Blues Fire Ken Hitchcock

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Ken Hitchcock ponders whether he should tell his players to backcheck harder or just pull the goalie and end it already.

After 6 years of coaching the St. Louis Blues, 5 Playoff appearances, 1 trip to the Western Conference Finals and countless goaltending and line changes, Ken Hitchcock has been fired.

A season that started with many having high hopes of repeating the previous year’s playoff success, spiraled out of control faster than the Minnesota Wild did under Mike Yeo, AKA: Hitchcock Jr. (Imagine if we had HIM as our Head Coach, haha.)

Hitchcock’s time in St. Louis will be remembered as a time when the only thing you knew was a sure thing in the lineup was that Tarasenko would be paired with Jori “Boat Anchor” Lehtera, a time where it didn’t really matter how you played as a goalie, because one way or another Jake Allen was going to steal your job. (sorry, Bishop and Elliott) A time where the most consistent thing was the sloppy consistency of the bowl of oatmeal Hitchcock ate every morning.  A time where speaking out about the system not working was cause to trade your 1st line RW instead of fixing the broken system. (sorry, T.J. Oshie)  A time when dinosaurs ruled the earth and… oops, sorry, that was back when Hitchcock was coaching the Flyers.

Basically, somewhere along the line, the ball got dropped.  The Blues turned to drafting / trading for smaller and more skilled players like Fabbri, Schwartz and Yakupov, and had fewer big bodies like Backes, Brouwer and Ott.  Hitch wanted to keep playing hockey the way they did in the olden days, but with a smaller roster that was built to play a speedier game like Tampa Bay or Chicago, dumping the puck in and fighting for it in the corners day in and day out just didn’t work the same as it used to, and Hitchcock couldn’t adjust to the new, faster style of play that is beginning to dominate the NHL.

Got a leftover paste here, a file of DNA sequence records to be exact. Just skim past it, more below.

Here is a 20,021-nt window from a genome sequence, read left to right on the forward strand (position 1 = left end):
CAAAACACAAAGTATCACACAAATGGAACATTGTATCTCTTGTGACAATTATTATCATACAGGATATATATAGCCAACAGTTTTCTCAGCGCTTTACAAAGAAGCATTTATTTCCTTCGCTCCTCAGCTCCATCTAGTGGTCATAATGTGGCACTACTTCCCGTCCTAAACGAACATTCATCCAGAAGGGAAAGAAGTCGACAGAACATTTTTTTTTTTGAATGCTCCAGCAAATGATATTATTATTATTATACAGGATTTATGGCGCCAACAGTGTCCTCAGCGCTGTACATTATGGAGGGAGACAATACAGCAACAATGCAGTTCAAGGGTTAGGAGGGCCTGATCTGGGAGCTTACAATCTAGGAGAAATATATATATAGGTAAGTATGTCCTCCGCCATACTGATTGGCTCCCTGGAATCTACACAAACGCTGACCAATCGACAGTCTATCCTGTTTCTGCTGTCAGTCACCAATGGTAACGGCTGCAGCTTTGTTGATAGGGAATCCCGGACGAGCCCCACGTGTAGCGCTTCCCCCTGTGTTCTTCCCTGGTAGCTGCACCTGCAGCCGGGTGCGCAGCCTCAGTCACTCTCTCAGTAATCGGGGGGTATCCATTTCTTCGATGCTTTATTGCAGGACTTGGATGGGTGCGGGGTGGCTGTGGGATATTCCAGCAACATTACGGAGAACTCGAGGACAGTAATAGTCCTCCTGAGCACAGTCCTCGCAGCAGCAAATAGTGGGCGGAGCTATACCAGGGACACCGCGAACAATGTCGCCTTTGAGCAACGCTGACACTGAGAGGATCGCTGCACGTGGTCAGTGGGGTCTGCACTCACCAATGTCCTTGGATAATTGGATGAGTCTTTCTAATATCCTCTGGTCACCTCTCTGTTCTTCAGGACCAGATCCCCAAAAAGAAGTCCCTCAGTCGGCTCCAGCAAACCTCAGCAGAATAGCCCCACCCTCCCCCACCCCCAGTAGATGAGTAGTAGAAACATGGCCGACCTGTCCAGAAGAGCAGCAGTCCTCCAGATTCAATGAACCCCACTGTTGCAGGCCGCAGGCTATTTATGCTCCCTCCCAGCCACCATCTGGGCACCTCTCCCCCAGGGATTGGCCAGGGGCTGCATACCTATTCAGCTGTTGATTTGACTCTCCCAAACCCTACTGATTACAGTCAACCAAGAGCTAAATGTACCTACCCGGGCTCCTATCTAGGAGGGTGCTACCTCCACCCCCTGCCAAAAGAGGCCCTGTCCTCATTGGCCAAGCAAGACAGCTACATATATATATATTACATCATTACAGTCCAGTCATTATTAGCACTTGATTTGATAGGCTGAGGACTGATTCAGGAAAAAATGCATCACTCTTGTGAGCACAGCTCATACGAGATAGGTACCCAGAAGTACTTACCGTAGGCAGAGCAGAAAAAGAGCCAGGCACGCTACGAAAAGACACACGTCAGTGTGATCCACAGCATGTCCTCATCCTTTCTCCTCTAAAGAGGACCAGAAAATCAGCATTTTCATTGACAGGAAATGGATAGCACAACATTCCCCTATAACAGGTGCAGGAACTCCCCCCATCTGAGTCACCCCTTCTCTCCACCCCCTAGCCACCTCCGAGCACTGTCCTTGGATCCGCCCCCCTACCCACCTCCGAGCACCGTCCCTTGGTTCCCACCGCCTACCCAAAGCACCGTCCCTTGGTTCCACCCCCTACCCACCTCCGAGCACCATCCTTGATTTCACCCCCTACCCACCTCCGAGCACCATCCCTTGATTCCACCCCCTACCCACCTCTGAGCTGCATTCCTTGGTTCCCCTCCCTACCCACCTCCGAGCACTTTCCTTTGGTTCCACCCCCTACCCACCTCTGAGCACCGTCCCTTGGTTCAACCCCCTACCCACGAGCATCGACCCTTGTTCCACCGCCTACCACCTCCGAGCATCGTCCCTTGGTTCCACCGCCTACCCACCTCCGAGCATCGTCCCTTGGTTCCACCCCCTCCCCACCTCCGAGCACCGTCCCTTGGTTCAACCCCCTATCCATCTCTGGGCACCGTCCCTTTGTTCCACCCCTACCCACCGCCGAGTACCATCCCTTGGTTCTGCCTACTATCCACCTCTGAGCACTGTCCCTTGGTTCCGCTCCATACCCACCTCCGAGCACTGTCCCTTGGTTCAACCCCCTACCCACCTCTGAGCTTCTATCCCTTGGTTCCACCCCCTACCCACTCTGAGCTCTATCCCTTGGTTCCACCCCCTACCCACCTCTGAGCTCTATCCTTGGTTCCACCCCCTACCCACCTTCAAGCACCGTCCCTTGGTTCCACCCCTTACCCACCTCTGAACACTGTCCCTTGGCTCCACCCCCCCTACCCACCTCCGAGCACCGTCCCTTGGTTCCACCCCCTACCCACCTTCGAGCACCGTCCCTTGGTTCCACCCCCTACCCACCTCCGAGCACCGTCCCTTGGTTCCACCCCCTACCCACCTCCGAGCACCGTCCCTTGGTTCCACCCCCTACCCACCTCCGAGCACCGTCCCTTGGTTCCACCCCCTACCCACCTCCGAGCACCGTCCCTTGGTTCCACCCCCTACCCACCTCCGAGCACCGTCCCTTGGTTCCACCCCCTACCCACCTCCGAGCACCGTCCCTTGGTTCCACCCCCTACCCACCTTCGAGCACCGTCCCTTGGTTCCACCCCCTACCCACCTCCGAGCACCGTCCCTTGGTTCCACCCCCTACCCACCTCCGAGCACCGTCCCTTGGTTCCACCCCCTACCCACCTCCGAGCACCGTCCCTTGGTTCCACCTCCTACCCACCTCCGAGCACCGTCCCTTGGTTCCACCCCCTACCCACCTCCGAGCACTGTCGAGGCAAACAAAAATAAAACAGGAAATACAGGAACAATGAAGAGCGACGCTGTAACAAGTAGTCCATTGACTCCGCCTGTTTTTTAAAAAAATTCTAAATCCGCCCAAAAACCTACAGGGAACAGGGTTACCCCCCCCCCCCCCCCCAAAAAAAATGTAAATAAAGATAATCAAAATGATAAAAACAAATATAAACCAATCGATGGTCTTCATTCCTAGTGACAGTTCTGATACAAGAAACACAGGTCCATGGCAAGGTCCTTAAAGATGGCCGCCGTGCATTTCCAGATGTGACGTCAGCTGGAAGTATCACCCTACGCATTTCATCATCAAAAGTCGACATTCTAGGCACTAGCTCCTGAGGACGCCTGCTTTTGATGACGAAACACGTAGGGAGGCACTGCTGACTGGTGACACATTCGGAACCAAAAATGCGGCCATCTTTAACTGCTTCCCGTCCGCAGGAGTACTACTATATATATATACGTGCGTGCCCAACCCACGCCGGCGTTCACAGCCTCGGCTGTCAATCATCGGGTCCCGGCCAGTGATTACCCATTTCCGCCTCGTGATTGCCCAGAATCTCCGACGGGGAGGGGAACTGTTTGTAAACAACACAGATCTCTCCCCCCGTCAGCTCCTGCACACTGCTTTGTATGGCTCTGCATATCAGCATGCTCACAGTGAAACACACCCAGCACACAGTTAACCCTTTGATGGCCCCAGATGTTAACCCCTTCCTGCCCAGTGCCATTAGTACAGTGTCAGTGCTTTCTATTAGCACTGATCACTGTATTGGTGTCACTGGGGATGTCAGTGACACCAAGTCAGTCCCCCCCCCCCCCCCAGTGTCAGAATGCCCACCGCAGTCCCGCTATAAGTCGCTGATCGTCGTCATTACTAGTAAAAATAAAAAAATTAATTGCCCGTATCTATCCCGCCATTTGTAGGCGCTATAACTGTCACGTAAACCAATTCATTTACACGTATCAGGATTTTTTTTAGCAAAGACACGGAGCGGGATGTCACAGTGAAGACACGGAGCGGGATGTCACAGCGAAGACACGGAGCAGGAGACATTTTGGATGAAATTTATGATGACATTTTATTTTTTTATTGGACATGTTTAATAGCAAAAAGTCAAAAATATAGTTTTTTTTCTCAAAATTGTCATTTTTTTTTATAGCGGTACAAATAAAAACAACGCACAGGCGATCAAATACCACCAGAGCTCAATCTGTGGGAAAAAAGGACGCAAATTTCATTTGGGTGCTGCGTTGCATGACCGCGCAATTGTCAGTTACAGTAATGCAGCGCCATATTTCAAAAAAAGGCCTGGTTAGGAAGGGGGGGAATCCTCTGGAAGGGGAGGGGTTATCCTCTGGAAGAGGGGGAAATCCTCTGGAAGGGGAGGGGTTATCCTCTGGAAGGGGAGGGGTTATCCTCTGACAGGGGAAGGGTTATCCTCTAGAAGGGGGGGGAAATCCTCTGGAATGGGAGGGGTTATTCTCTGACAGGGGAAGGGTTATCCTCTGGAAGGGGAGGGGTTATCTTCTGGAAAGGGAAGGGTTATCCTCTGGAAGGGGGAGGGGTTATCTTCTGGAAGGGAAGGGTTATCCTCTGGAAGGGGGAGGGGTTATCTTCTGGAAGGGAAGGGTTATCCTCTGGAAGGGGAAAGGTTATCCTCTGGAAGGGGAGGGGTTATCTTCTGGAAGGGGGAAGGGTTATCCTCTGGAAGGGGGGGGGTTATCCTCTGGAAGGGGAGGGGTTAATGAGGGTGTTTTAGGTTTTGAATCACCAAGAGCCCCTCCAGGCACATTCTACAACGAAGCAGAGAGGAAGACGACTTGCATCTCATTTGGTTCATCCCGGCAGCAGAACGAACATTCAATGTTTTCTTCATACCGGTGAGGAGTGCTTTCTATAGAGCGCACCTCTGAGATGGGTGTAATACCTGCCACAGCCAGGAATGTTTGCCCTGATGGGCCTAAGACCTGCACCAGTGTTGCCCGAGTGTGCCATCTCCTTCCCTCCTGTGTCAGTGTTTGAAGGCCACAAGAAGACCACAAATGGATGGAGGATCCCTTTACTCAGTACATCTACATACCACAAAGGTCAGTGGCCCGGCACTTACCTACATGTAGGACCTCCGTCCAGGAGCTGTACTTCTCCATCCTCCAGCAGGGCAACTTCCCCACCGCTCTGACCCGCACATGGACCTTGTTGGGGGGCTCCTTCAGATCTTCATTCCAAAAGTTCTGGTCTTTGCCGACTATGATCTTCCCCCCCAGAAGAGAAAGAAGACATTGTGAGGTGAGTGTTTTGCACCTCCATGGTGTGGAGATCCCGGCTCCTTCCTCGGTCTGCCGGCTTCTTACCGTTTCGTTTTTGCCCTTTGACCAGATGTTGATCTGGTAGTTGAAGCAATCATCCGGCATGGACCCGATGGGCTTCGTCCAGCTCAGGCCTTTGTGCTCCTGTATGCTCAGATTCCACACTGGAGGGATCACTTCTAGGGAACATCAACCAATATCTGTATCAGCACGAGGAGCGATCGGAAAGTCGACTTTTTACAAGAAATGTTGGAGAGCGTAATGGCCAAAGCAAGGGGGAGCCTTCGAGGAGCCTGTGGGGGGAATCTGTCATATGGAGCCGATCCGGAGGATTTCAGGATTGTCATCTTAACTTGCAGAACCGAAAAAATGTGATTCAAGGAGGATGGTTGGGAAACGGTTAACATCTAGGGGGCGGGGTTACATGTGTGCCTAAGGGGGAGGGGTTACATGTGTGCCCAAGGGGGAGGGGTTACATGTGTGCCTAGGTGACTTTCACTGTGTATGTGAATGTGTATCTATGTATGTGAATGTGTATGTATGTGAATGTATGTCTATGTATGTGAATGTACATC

Hitchcock looks forward to opening his new weight training clinic in Sunset Hills next year, which will feature revolutionary new weight loss tactics such as the dump and chase, the shutout streak, and, his personal favorite: the intangibles.  The former NHL coach also plans to release a mental self-help book entitled “Mind Games with Hitch”.

About the Author


Barney Miklasz
Barney Miklasz is our site Admin, in his spare time, he enjoys criticizing Ken Hitchcock's line combinations, as well as skydiving off the St. Louis Arch.